Is it possible to build homes that are not only self-sufficient, but also produce no emissions and can be adapted to different climates and built from plant-based materials? A Malmö University researcher has the land and is now seeking a sponsor.

Marwa Dabaieh is an associate professor and architect who focusses on sustainable and environmentally conscious buildings. She is hoping to be able to build her experimental house which, in theory, could be made from straw, reeds, clay or wood.

The building material is adapted to the location. Near water you can perhaps use seaweed, in the desert sand and mud, straw in the countryside, and in the forest leaves and branches.

Marwa Dabaieh

“The house must be able to survive for 50 years without having to make adjustments for future climate changes,” she says.

The need for affordable homes requires more compact housing; with the increasingly clear effects of climate change, a new way of thinking is also needed to live in a more sustainable way. The ambition is that Dabaieh’s model house should not leave a negative environmental footprint. Roofs, walls, floors, and furniture are to be built from plant-based and natural materials. The house is equipped with a eco-cycle and passive systems for heating, cooling and ventilation that makes the building self-sufficient without having a harmful effect on the environment or on those who live in the house. The energy needed for water heating and cooking are provided by solar and wind energy together with household bio-waste.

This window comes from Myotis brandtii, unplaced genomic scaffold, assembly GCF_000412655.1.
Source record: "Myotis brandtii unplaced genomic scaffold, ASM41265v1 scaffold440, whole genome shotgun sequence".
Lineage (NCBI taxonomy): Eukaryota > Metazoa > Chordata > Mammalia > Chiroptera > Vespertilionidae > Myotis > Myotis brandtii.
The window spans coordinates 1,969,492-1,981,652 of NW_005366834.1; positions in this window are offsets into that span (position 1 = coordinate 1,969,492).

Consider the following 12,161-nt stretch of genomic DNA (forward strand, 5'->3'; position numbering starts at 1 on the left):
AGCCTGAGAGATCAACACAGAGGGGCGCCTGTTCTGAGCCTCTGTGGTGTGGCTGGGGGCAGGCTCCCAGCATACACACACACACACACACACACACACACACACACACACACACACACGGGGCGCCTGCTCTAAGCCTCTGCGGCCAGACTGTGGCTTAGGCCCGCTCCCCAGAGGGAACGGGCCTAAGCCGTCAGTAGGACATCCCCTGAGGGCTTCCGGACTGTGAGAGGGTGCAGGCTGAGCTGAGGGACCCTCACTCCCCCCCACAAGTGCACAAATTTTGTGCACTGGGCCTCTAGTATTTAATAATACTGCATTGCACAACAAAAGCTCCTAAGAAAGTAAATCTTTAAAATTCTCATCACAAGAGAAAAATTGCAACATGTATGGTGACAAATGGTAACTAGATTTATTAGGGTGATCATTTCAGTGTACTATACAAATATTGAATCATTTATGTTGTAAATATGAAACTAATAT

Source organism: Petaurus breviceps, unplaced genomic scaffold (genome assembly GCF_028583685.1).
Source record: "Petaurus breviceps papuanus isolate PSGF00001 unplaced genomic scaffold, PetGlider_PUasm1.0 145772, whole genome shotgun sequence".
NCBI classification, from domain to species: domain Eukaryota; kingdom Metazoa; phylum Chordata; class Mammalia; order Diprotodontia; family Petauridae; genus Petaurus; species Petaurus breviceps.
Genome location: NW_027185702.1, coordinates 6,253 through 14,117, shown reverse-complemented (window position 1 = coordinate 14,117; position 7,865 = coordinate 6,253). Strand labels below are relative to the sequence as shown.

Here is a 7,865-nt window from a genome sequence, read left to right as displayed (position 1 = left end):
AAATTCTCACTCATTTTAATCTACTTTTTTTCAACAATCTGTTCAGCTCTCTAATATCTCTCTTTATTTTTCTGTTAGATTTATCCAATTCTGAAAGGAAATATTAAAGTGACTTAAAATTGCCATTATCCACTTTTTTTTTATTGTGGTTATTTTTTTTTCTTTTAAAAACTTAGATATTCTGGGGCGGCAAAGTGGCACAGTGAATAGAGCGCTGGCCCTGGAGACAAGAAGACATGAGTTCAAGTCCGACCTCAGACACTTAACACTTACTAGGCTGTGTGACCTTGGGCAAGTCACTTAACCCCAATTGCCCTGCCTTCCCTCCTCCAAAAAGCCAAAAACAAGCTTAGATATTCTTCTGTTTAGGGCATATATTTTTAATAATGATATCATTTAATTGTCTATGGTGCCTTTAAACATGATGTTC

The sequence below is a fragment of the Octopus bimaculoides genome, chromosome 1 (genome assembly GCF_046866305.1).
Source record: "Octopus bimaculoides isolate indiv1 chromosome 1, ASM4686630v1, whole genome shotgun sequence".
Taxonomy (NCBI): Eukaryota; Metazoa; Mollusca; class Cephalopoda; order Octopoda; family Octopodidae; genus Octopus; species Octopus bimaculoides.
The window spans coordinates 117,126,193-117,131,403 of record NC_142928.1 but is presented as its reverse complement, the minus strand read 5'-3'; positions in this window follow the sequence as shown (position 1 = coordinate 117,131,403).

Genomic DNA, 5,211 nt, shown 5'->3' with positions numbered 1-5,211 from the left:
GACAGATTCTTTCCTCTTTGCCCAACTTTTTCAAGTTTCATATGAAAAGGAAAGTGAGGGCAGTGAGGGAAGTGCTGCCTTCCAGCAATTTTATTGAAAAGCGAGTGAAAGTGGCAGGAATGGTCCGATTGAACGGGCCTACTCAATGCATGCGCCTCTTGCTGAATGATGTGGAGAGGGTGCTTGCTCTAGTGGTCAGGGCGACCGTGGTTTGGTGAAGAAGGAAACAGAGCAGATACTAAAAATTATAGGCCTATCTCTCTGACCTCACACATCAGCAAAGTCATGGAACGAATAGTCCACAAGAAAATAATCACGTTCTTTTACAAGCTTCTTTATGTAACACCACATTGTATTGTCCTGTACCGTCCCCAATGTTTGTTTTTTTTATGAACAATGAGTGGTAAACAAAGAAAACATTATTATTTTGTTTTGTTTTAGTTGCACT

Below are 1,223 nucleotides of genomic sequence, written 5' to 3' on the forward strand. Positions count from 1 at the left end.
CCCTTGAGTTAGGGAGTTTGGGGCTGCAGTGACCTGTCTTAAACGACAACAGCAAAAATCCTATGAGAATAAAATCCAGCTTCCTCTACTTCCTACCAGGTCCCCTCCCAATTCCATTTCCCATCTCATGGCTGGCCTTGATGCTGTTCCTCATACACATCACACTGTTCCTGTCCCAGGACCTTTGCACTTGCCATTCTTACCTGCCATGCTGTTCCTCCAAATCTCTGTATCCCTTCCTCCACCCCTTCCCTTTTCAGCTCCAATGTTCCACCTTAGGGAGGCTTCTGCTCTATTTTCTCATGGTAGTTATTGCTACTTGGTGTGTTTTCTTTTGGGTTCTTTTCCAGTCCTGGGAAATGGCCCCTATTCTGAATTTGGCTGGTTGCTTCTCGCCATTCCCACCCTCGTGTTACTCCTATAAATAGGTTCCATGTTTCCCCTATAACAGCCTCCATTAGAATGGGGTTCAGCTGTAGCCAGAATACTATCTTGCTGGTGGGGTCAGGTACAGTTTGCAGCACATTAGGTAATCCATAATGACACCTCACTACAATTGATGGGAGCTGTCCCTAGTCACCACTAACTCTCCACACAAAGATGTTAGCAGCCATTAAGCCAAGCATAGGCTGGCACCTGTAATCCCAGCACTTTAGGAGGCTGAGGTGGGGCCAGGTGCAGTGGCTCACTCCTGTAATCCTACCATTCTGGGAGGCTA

“The use of air conditioning is already expensive and a major environmental problem and, on top of that, as the climate changes it will only increase,” says Dabaieh. The house can also be made mobile and can be a good option for people with limited finances.

“The building material is adapted to the location. Near water you can perhaps use seaweed, in the desert sand and mud, straw in the countryside, and in the forest leaves and branches,” says Dabaieh.

She likens construction to Lego; you put together a number of building elements and components according to your needs and wishes. The houses are not the same all over the world and can be adapted to climate, local availability of materials, geography and different social and cultural wishes.

Dabaieh has received a temporary allocation of a piece of land in the south of Sweden to test the 20-metres square model in a cold climate. The only thing missing is a sponsor who wants to finance the house.

“When I apply for funds, I get the question ‘But who will live there?’. Conventional houses are built of steel and concrete so if I say I use straw or reeds people just think I'm crazy. Construction companies are also not interested in houses that people can put together themselves,” says Dabaieh.

Text: Magnus Jando & Adrian Grist

Find out more about the research and the researcher

The aim is to design and construct a prototype of a 20 square metre home. The goals are: zero emissions, zero energy, zero waste, zero cost in terms of rent and bills (if you own the land). The house produces zero indoor air pollution and zero impact on the environment when it is eventually demolished. The goals also include: no labour costs (if it is self-assembled), no material waste, no emissions and no cooling. Zero, or only symbolic material costs (if local materials are used). The main components of the house (roof, walls and floor) and furniture must be built from plant-based materials.